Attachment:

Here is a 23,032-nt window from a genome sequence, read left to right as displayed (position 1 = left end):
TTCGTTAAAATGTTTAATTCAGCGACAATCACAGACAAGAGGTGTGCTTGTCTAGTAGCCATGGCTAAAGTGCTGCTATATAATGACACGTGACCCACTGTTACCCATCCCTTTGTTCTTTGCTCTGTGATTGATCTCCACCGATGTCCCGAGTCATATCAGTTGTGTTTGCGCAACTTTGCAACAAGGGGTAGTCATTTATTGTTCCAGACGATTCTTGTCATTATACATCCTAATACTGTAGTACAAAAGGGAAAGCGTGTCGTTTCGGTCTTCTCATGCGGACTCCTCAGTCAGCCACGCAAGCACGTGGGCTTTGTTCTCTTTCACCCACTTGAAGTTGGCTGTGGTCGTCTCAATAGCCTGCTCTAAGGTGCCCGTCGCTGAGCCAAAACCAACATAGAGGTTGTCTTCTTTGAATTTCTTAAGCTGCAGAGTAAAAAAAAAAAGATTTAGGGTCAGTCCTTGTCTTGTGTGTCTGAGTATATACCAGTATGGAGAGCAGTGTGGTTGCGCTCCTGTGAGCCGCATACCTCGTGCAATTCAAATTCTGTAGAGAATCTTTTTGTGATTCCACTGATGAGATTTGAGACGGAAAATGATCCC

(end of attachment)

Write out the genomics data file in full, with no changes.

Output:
Here is a 23,032-nt window from a genome sequence, read left to right as displayed (position 1 = left end):
TTCGTTAAAATGTTTAATTCAGCGACAATCACAGACAAGAGGTGTGCTTGTCTAGTAGCCATGGCTAAAGTGCTGCTATATAATGACACGTGACCCACTGTTACCCATCCCTTTGTTCTTTGCTCTGTGATTGATCTCCACCGATGTCCCGAGTCATATCAGTTGTGTTTGCGCAACTTTGCAACAAGGGGTAGTCATTTATTGTTCCAGACGATTCTTGTCATTATACATCCTAATACTGTAGTACAAAAGGGAAAGCGTGTCGTTTCGGTCTTCTCATGCGGACTCCTCAGTCAGCCACGCAAGCACGTGGGCTTTGTTCTCTTTCACCCACTTGAAGTTGGCTGTGGTCGTCTCAATAGCCTGCTCTAAGGTGCCCGTCGCTGAGCCAAAACCAACATAGAGGTTGTCTTCTTTGAATTTCTTAAGCTGCAGAGTAAAAAAAAAAAGATTTAGGGTCAGTCCTTGTCTTGTGTGTCTGAGTATATACCAGTATGGAGAGCAGTGTGGTTGCGCTCCTGTGAGCCGCATACCTCGTGCAATTCAAATTCTGTAGAGAATCTTTTTGTGATTCCACTGATGAGATTTGAGACGGAAAATGATCCC